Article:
The closing keynote speaker is Jud Newborn, who will speak at 7 p.m. April 18 in the Lory Student Center North Ballroom. Newborn, a cultural anthropologist, Holocaust scholar and author, helped build New York’s Museum of Jewish Heritage – a living memorial to the Holocaust. Newborn has appeared as a historical consultant on major television and radio networks, including "CBS Morning News," "Studs Terkel Show" and National Public Radio’s "All Things Considered." Newborn’s address, "Defying Hitler: The White Rose Resistance and Ethnic Hatred Today," will center on an independent German resistance movement comprised of German students and professors as described in his book, "Shattering the German Night: The Story of the White Rose." Although the book is currently out of print in the United States, a new edition will be reprinted in Germany this month with an introduction written by German President Richard von Weizaecker. Holocaust Awareness Week events are free and open to the public. Events are funded by the Sturm Family Foundation, Hillel Council of Colorado, Associated Students of Colorado State University, Women’s Programs and Studies, Colorado State University English Department and Organization of Graduate Student Writers. The keynote addresses are part of Hillel’s Sturm Lecture Series, sponsored by the Sturm Family Foundation and Hillel Council of Colorado. For more information, contact Hillel at Colorado State at (970) 491-2080 or refer to the calendar on the Hillel Web site at http://csu.hillelcolorado.org.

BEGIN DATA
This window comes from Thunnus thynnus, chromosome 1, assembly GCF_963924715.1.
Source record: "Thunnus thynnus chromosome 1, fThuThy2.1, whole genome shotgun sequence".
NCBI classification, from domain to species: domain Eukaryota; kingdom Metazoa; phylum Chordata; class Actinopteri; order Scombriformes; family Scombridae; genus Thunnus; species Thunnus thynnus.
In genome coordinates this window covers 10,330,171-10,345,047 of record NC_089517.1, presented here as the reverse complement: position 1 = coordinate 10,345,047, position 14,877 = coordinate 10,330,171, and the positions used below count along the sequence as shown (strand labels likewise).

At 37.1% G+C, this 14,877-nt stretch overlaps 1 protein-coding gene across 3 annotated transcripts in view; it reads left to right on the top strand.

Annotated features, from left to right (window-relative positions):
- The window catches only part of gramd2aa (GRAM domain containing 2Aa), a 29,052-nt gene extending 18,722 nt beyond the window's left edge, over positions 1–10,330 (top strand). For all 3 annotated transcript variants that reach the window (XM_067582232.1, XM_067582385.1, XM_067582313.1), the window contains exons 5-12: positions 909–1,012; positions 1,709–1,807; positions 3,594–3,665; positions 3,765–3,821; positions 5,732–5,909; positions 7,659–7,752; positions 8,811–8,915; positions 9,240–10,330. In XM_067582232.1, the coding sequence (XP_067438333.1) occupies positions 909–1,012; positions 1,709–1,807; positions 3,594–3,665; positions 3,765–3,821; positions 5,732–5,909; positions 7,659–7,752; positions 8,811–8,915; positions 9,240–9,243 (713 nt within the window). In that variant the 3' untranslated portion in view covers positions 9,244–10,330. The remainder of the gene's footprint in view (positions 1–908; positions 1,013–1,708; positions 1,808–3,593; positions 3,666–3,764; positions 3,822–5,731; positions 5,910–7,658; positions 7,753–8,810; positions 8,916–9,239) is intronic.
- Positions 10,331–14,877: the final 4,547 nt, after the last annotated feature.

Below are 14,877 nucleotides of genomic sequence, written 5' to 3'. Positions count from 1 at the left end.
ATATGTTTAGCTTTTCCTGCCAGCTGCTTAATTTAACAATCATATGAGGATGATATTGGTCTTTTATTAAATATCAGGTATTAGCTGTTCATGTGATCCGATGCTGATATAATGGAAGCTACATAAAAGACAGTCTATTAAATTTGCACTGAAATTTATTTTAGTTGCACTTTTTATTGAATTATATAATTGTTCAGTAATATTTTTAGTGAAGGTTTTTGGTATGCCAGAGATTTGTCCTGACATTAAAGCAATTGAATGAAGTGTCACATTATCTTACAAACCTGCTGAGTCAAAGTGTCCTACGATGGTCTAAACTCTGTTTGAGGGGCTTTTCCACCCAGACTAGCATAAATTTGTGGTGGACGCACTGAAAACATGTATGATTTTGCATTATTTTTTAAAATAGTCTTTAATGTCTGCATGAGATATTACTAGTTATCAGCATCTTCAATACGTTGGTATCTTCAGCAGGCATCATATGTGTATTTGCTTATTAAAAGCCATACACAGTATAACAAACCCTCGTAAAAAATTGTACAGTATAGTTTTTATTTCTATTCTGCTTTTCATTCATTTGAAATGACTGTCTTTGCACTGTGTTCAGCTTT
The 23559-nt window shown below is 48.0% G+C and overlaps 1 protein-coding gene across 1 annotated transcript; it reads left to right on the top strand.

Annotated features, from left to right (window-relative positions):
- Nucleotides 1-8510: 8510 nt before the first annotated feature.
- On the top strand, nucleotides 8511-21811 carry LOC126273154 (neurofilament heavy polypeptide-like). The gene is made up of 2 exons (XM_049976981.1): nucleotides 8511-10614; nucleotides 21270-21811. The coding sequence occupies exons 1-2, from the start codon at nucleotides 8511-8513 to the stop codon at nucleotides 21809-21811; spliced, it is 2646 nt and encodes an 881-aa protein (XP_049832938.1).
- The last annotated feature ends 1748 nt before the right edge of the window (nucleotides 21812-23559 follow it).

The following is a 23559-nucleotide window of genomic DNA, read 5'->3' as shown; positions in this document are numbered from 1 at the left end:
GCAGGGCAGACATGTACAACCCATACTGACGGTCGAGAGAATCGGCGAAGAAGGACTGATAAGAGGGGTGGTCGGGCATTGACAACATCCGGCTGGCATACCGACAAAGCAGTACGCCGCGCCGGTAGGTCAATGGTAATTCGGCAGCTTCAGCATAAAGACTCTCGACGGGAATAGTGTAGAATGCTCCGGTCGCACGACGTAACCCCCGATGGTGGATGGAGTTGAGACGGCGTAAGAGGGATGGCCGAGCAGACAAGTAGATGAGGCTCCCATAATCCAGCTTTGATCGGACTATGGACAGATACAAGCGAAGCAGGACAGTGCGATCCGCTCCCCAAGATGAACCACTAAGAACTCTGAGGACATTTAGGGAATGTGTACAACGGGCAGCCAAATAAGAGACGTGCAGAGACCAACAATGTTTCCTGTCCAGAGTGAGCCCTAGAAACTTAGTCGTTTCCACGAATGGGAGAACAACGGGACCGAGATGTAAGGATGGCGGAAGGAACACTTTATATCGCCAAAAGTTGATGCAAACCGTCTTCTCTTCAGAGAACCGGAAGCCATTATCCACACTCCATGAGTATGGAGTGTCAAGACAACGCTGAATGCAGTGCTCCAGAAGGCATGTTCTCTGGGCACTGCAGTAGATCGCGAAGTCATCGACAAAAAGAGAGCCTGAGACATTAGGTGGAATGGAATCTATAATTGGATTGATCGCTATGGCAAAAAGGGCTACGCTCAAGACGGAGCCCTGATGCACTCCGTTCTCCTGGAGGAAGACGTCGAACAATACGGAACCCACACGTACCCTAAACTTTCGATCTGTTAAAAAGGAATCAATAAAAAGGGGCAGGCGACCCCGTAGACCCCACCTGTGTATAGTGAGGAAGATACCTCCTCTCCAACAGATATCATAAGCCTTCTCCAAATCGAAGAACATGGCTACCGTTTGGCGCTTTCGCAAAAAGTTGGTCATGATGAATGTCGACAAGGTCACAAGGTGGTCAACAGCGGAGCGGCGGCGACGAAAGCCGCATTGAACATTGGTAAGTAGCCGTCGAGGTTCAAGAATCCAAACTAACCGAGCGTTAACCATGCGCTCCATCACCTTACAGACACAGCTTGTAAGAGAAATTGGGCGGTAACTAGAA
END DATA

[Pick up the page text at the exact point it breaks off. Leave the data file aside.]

The week’s schedule of events follows.
- 11 a.m.- 2 p.m., Lory Student Center Plaza: "Bringing Light Into the Darkness Candle-Making Ceremony." Participants can make their own candles as part of a symbolic opening ceremony of Holocaust Awareness Week.
- 3-4 p.m., Room 228, Lory Student Center: "Reflections of the Holocaust in History." Colorado State Professor Henry Weisser will discuss the Holocaust.
- 7 p.m., Lory Student Center Theatre: Holocaust Survivor’s Panel. Survivors will share their personal stories of the Holocaust.
- 12:30-2 p.m., Room 230, Lory Student Center: "The Story of Chiune Sugihara, the ‘Japanese Schindler.’ " The talk will be presented by Lani Silver.